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Nov 01st

Riverside residents react to Bonds homerun record

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Riverside residents react to Bonds' homerun record

RIVERSIDE (NNPA) - Whether you love him, hate him, or are just indifferent, one thing is certain after the Aug. 7 game against the Washington Nationals: Riverside-born Barry Bonds, the San Francisco Giants' slugger and local hometown hero, now holds the distinction of 756 home runs, placing him ahead of Hank Aaron's longstanding record of 755. RIVERSIDE (NNPA) - Whether you love him, hate him, or are just indifferent, one thing is certain after the Aug. 7 game against the Washington Nationals: Riverside-born Barry Bonds, the San Francisco Giants' slugger and local hometown hero, now holds the distinction of 756 home runs, placing him ahead of Hank Aaron's longstanding record of 755.

Bonds' home run broke a 4-4 tie and the Giants ended up losing 8-6, but history had been made.

Tim Kawakami of the San Jose Mercury News writes: ''It was the sound of history, and nothing else. Bat on ball. A perfect, crisp, electrifying crash. Just maple wood meeting ball... For just a moment at AT&T Park, there was silence. Instant, thumping, massive history will do that to you, almost every time. After a second or two, as Barry Bonds pointed two fists to the sky, smiled wildly and skipped around the bases, of course there was noise and fireworks and shouts and 10 minutes of game-stopping delirium.''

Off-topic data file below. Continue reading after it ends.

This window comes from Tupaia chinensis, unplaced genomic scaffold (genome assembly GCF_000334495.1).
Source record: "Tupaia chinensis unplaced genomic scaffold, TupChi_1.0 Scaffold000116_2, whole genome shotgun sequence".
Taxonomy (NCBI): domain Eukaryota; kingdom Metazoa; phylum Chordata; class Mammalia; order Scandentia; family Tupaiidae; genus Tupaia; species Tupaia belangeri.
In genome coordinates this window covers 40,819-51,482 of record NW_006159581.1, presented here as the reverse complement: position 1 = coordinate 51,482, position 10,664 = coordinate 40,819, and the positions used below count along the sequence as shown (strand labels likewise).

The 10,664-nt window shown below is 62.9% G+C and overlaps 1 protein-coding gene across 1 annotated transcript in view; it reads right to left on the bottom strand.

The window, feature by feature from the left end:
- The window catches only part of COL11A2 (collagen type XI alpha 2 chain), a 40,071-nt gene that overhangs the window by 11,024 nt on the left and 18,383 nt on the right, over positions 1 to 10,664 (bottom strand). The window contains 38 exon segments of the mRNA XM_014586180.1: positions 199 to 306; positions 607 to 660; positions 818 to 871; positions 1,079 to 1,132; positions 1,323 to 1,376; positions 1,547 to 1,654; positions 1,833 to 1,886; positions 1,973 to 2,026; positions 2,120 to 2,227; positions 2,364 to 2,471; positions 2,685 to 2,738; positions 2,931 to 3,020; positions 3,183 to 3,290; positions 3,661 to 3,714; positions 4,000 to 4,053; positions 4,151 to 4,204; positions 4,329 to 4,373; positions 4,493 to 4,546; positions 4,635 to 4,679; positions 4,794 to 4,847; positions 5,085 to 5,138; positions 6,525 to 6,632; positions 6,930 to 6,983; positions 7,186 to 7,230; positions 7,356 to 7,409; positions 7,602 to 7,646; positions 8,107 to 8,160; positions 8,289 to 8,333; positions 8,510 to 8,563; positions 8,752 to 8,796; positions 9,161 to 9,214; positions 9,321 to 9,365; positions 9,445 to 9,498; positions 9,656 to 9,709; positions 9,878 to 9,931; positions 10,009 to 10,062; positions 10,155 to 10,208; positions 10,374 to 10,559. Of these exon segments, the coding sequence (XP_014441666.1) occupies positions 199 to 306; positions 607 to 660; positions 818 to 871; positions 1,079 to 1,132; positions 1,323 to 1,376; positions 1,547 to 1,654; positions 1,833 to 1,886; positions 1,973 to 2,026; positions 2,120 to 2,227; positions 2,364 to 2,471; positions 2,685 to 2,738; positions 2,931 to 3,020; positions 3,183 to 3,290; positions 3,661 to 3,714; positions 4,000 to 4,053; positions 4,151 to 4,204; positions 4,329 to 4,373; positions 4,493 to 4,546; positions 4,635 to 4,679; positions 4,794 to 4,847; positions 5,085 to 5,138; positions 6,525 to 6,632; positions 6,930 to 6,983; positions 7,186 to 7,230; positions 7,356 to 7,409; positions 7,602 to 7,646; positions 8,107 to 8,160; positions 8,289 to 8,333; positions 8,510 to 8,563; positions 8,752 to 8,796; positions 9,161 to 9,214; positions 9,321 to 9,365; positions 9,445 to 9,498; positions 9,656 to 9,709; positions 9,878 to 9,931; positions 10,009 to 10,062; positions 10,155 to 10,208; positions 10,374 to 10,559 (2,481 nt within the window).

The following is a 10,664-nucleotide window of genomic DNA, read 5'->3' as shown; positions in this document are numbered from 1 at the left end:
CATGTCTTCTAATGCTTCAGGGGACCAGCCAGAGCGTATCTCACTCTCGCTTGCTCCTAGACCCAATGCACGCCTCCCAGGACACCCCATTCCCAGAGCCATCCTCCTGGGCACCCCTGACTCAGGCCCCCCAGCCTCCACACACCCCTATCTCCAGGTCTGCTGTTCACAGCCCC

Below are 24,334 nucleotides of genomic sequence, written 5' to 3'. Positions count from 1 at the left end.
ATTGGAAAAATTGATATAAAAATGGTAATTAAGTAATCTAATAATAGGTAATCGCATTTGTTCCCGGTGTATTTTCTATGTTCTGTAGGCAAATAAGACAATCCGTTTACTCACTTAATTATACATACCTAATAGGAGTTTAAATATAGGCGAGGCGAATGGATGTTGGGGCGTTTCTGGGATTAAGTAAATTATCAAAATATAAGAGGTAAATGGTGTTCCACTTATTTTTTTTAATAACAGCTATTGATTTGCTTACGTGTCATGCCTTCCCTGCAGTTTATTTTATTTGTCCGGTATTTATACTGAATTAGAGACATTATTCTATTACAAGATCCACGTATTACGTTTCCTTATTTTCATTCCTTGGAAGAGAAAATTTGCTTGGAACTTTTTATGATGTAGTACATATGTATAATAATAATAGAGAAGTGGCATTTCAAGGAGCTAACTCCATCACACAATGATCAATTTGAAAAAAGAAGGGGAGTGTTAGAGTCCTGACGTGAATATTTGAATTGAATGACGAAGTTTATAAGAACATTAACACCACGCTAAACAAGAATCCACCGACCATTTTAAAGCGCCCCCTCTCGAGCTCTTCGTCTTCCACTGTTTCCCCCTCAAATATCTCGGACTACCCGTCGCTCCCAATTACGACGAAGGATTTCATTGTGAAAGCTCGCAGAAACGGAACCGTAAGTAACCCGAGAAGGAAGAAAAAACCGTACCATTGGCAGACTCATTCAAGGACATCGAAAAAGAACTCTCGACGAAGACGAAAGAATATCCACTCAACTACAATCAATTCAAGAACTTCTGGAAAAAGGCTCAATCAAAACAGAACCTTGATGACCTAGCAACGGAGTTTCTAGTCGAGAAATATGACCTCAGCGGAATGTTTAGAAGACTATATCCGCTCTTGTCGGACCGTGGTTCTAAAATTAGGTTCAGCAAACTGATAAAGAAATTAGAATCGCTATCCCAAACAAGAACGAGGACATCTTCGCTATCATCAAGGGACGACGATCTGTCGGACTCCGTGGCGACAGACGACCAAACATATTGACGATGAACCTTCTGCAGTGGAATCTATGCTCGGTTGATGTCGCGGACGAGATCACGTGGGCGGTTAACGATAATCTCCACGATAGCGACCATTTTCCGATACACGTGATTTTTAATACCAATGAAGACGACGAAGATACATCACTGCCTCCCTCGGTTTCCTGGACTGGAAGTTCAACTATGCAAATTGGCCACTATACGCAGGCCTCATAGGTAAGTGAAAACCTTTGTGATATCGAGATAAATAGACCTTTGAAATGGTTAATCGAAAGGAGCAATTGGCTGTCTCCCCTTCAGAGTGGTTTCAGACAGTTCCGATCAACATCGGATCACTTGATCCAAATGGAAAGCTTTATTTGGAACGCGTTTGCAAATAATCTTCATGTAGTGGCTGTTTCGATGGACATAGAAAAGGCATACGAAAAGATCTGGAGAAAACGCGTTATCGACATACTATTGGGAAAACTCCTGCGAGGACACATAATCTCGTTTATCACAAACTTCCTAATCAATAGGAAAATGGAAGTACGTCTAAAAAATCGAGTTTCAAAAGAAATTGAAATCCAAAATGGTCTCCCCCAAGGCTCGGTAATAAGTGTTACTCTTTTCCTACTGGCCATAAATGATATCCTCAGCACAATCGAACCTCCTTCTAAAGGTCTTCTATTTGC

Dell Roberts, a longtime friend of the Bonds family, admitted he missed the actual home run because he fell asleep, "I am happy for him." Speaking about Bond's controversy Roberts said, "They can't take anything away from his accomplishments. He still has to hit the ball. I am happy for Mrs. Bonds, his grandmother, who still resides in Riverside."

Mylie Davis, mother of former Seattle Mariner Alvin Davis, a Riverside resident, reflected on the year that Barry lived with her. She spoke fondly of the summer both Alvin and Barry lived with her off-campus in Arizona while they were attending Arizona State. Bonds signed the third year, Davis in his fourth year there.

Mrs. Davis said, "Yes he broke Hank Aaron's record but he set one for himself. They are both Black and this is hard for me; I feel for Hank but I am proud of Barry," she said.

Her son Alvin Davis said, "It is an incredible accomplishment as it was for my hero Hank Aaron. Records are made to be broken. Hank's record was a dream. It is our nature to pursue goals and dreams. He has to be blessed."
 

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